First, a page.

Q: Al, my son's father is very frustrated because our son is not doing as well in school as he would like for him to. Because of this he feels as if he's not making an impact and is just ready to give up. I'm frustrated because I think it's very narrow minded for him to assume that the only way to see if he's having an impact is through our son's grades. What can I do to help my son's father see things differently?
A: Based on the limited info you've given me, I'd say that the issue boils down to competence. In an article that I wrote called The Elements of Self-Motivation I explained that in order for self-motivation to last a person has have a sense of competence.
In this instance it seems that you son's father isn't feeling very competent about his efforts so he has lost his self-motivation and is feeling like he should just give up. In order to help him you have the challenging task of instilling in him a sense of competence.
The reason I'm saying this could be challenging is because in this context he appears to be operating in an external referencing program. In plain English that means he's judging his level of competence according to an outside criteria- your son's grades.
This is something that he doesn't have complete control over, but like most people who operate in the external reference meta-program, he can probably be easily influenced IF you have the patience. Are you really up to building your son's father's confidence and sense of competence or are you just venting? Think about that.
I'm sure that if I asked what happened in the conversation between you two, you would tell me that there was some type of tension in air and that you had a disagreement or argument, right?
This is what usually happens when you just can't understand how in the world someone came up with the craziness that they're thinking. But please understand it's only crazy to you and not to the other person. Think about that too.
So, catch up with your son's father when things have cooled off and ask him-
- How do you know when you're making the type of impact in ______'s life that you want to?
This is where you BE QUIET and LISTEN. Nod your head every now then. Acknowledge and validate what he's saying, without talking. He will probably say some things that you don't agree with. So what? This ain't about right or wrong this is about your son and keeping his father in his life.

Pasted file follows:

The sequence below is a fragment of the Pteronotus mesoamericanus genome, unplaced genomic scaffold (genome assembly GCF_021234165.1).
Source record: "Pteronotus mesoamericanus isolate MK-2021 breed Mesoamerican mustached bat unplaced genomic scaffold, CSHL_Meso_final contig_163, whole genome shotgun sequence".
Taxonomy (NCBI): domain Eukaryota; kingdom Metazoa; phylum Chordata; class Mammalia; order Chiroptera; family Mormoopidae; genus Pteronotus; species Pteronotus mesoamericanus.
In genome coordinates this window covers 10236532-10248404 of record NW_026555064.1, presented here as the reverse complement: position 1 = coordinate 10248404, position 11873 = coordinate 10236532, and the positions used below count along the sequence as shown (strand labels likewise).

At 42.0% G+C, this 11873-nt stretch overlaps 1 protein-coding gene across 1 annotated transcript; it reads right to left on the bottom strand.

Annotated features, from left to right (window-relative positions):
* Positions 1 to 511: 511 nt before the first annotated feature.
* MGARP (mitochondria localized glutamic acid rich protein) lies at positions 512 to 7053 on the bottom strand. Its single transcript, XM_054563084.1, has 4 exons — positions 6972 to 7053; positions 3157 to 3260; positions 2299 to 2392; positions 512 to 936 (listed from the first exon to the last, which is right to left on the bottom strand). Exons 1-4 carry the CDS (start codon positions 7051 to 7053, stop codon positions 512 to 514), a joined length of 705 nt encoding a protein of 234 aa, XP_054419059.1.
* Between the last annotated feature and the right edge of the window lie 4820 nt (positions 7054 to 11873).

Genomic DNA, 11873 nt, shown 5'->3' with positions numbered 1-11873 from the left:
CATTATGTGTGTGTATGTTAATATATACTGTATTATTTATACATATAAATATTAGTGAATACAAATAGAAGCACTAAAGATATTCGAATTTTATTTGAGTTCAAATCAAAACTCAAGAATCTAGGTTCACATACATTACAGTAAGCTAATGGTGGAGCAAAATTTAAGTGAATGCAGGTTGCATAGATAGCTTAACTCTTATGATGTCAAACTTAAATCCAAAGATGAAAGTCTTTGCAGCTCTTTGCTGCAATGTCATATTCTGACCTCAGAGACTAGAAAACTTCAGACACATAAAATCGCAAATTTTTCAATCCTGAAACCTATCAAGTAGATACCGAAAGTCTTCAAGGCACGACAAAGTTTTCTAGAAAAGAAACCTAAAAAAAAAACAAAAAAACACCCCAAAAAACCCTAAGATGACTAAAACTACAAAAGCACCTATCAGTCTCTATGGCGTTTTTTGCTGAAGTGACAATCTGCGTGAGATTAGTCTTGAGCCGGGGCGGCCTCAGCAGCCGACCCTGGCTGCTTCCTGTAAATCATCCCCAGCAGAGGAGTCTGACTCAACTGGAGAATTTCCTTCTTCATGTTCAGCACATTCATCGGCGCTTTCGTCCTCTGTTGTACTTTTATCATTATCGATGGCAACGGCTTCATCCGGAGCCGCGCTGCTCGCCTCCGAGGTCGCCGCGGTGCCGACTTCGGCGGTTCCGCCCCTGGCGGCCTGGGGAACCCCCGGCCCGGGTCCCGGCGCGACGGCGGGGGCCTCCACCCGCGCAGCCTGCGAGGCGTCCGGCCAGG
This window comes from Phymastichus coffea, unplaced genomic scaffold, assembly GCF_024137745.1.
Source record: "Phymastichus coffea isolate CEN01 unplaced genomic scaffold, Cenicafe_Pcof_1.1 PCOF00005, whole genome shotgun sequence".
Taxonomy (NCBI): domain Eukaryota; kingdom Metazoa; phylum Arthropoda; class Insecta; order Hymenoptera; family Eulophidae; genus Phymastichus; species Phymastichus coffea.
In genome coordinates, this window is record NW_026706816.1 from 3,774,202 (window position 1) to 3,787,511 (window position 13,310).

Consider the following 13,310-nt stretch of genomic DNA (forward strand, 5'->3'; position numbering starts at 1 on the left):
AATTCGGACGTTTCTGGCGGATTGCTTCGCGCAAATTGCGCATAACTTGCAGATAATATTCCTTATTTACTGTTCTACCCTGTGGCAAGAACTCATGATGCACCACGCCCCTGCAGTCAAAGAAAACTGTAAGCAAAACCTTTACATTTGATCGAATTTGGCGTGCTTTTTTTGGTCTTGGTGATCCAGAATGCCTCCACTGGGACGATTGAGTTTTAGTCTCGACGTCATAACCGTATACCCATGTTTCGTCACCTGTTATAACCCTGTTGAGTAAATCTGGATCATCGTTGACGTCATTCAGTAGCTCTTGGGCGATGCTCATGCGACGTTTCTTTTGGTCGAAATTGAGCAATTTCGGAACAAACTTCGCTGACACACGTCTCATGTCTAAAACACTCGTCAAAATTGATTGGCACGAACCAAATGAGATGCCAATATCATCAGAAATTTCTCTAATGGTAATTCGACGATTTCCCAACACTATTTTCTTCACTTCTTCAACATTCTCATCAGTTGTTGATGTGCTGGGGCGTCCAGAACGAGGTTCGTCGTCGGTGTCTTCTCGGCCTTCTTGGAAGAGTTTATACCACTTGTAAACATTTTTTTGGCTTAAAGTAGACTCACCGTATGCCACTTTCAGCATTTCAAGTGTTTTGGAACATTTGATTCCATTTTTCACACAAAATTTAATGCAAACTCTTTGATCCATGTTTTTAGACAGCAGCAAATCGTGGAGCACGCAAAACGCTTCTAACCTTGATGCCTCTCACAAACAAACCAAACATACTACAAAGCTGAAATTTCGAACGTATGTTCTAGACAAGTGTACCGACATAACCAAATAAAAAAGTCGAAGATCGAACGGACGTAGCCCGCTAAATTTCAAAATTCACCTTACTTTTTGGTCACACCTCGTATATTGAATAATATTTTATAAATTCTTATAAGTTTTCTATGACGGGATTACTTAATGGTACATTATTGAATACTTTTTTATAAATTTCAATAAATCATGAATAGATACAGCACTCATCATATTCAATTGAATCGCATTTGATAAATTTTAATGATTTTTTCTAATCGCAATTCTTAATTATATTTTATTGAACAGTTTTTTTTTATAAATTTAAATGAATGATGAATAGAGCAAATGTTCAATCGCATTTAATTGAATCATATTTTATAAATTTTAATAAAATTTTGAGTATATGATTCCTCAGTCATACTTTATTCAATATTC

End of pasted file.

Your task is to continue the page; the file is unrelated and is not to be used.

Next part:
When he is finished talking, in a couple of sentences sum up what he said and ask him-
- What's most important to you about____? (whatever he said previously) or you could also ask- Why is that important to you?
If you choose the why question be careful not to sound like you're challenging him, got it? Do the same thing you did previously- be quiet and listen. When he's finished ask-
- How do you know when you have _____? (Whatever his answer was from the previous question)
Now you know what he needs in order to feel like he's making an impact in his son's life and you can begin to help him find ways of seeing the results. If you want to make sure that you've gotten to the bottom of things you could ask-
- Is there anything more important than that?
If he answers yes then ask-
Be quiet and listen then ask-
- How do you know when you have that?
If he's still sticking with the grades thing and totally driving you bonkers then ask-
- If you could imagine or pretend that there was another way to have the type of impact on _____'s life that you want to, what would it be?
Take him through the other questions using what he imagined. The main thing that you'll have to be on the look out for are emotional reactions. Yours and his.
In the words of Dale Carnegie, the author of How to Win Friends and Influence People, "When dealing with people, remember you are not dealing with creatures of logic, but with creatures of emotion, creatures bristling with prejudice, and motivated by pride and vanity."
Fixing miscommunications and promoting self-motivation is a simple process but...it ain't easy!
Be prepared to be the one who doesn't have to be right and things will begin to improve as long your son's father really wants to make a positive impact.
One last thing...keep your head up, okay? I'm sure your son appreciates everything that you're doing for him and he will appreciate it even more as he gets older.
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